Moving Forward: A Chat with Kirk Franklin

By Jenny Bennett | managing editor,
Posted: Tue, 06/01/2010 - 14:57

album promo image for Moving Forward: A Chat with Kirk Franklin

By Jenny Bennett, contributing writer,

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Seven-time GRAMMY Award-winner Kirk Franklin, devoted husband and father of four, has experienced his fair share of heartache. His father left him when he was just a child. His teenage mother admitted that she wished he'd never been born. In Franklin's new book, The Blueprint: A Plan for Living Above Life's Storms (Gotham), one of the all-time most successful gospel stars describes how he allowed those events to shape his life and faith, and offers principles for success – everything from love and parenthood to finances and career – that can help readers achieve their dreams no matter their situation.

On the day of the book's official release, May 18, sat down with Franklin for a brief chat about how the book came to be and where its message may be headed.

What gave you the idea for the 'blueprint' theme of your book?
You know, it was really divinely planned. It grew out of the team that was around me and the public speaking engagements I was doing; a lot of people started requesting a book based on the topics I was speaking on.

Truth be told, many believe in Christ, but a lot don't see Christianity working. They want to believe, but they're not seeing it work in their lives. If God's plan is for marriage, why isn't it working? So I wanted the book to take a hard look at those topics and start working towards solutions.

The book talks about the role church plays in giving people a blueprint for their lives. How do you see that working or not working?
The church's job is to be socially aware and to know what the challenges are and what's happening in the pews. People need to be able to speak strongly about what they are facing. I think part of the church's role is to start coaching people more in apologetics. Giving them history, the relevance of Christian faith, and all that background to be able to respond to arguments when they come up.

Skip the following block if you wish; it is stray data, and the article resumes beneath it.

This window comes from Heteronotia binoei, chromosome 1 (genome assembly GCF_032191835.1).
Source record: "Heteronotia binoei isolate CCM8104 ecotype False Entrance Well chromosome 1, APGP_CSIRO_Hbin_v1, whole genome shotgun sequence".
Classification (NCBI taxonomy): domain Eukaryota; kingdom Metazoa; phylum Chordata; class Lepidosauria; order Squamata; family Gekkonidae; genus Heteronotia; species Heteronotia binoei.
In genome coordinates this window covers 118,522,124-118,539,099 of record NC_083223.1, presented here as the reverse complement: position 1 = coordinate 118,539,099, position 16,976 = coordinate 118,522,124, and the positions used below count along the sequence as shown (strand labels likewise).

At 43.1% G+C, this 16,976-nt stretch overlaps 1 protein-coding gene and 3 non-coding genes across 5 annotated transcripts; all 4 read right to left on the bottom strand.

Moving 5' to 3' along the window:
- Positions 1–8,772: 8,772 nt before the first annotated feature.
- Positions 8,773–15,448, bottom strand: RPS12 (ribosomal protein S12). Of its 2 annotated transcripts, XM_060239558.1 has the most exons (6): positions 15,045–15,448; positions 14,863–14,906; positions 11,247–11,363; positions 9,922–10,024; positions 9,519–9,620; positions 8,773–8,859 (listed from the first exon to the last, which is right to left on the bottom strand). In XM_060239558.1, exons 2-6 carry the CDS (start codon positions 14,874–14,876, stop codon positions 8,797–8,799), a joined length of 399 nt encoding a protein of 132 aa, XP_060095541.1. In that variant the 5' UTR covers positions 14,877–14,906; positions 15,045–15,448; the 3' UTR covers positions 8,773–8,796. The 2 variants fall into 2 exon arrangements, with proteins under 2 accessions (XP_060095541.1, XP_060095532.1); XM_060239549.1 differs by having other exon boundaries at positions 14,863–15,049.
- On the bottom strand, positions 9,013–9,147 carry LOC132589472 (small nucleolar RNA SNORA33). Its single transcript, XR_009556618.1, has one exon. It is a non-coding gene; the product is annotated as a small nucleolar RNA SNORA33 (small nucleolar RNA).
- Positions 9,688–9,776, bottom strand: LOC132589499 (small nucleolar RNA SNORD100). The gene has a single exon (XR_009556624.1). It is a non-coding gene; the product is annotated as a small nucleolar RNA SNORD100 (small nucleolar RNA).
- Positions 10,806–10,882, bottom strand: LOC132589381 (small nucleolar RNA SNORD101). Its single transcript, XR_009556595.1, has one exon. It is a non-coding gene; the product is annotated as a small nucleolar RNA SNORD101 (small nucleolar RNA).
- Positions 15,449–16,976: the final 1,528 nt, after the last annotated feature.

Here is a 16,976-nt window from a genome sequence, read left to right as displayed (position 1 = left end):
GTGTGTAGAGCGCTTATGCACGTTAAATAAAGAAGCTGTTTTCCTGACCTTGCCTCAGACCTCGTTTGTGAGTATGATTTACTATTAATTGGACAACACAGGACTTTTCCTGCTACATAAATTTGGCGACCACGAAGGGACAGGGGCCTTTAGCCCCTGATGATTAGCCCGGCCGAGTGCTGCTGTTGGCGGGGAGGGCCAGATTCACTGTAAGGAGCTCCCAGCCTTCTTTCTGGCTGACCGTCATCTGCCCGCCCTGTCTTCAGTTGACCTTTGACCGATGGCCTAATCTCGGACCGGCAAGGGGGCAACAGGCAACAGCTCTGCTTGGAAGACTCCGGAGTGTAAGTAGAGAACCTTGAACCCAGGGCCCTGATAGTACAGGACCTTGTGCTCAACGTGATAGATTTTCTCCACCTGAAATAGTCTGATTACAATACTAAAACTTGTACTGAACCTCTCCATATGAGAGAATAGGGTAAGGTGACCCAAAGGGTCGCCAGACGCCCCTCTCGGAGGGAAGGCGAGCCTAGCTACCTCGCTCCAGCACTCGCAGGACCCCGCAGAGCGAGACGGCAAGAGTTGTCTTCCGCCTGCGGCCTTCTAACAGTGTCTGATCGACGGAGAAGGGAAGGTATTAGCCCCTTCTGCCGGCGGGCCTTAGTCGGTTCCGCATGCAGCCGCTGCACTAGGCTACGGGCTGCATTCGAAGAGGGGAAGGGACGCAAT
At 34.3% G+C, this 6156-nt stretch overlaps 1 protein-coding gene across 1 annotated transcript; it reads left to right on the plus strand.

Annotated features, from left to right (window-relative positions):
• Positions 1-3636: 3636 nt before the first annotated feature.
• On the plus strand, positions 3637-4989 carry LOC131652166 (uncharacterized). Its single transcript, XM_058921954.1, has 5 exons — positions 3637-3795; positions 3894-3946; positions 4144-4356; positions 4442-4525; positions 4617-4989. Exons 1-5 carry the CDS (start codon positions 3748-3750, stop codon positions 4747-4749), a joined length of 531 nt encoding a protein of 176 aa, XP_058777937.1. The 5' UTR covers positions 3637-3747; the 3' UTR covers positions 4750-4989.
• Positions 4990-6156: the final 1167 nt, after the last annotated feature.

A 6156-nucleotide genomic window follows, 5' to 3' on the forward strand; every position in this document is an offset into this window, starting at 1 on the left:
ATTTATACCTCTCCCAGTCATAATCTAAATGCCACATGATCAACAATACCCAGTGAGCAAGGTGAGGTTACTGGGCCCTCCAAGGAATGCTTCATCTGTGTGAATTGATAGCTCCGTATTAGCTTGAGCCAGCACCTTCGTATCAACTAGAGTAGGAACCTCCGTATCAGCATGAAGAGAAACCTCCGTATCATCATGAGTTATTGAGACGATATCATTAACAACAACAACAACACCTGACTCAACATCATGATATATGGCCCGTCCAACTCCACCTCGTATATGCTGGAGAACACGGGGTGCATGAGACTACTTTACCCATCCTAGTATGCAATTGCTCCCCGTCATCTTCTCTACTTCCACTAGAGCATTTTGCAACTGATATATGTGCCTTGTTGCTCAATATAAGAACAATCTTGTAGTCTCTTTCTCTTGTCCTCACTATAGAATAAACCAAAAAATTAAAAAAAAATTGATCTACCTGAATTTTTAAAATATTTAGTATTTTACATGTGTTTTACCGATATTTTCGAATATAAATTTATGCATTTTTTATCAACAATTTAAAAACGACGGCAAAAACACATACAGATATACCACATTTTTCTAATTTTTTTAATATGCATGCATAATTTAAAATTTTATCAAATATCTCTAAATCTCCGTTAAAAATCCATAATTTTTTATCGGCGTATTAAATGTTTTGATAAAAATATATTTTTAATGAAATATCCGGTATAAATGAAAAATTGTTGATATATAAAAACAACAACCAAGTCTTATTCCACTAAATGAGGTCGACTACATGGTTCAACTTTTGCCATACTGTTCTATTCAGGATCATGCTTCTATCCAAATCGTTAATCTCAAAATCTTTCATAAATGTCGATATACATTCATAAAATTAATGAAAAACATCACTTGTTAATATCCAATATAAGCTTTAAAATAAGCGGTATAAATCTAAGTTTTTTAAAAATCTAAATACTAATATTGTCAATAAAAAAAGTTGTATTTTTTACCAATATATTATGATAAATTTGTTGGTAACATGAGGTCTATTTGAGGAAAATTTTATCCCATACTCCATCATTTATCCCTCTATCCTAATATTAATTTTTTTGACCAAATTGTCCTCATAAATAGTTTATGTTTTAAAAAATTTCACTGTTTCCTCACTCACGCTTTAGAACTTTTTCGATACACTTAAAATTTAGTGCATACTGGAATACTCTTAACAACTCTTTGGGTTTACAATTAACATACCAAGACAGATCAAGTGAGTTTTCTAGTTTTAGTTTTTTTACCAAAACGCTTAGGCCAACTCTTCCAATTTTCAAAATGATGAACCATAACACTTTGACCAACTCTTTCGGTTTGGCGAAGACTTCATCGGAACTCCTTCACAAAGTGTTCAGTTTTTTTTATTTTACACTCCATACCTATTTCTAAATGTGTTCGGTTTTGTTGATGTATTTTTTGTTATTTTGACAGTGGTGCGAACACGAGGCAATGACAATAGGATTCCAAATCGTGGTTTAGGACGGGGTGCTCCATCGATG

You use some great analogies in your book. What's an analogy that works for you in your life that might not be found in the book?
When I took my son to see Avatar, we were so late getting to the movie that they'd run out of 3D glasses. It was so difficult to enjoy with everybody exclaiming and I had no idea what everyone was seeing.

We were created to enjoy life. God's word is how to live life. People are walking around so frustrated because they can't see clearly. We're all walking around without our glasses on, so we can't see all the things that are working together for good. God wants us to see things through a different lens.

I noticed one age group you didn't address in the book was teenagers. Is it even possible to create a blueprint for teens?
That may be the second book! We may have to dig into that…all the stuff young people deal with: sexual desire, relationships, school, church…

My teen years were flat out horrible. I wasn't popular, I didn't excel in athletics. Being a church boy in the '80s wasn't sexy, and with my small stature, I didn't get a lot of attention.

How did you overcome all of that and get to the point of becoming a gospel artist?
A friend of mine got shot and killed when we were 15, and from there I gave my heart to Christ and just kind of fell into it. That's when the songs started coming.

Do you think your book could be the precursor to your next album?
I have no idea. Those songs have already started being formed, but at this point I have no idea creatively how the album is going to end up. We'll go into the studio this summer.

While your book is written from a Christian perspective, it also does a great job of relating to people on a human level. Do you think it has the potential to reach a broader audience?
We have released it in both mainstream and Christian press, but you know, God holds those strings and turns those door knobs. So all I can do is just walk the walk while trying to stay plugged in to what's going on in the world.

With Father's Day coming up, what is your blueprint, in a nutshell, for fathers?
Number one: apologize when you need to with words and with actions. Number two: Under that, kids will model us, or if they don't have that model, they're going to model something else. Your kids' success or failure is a direct look upon you.

What do you hope to receive for Father's Day?
Time at home. I want to go to a nice restaurant with my phone turned off.

I will pray that's what you'll receive.
Thank you. I do too!

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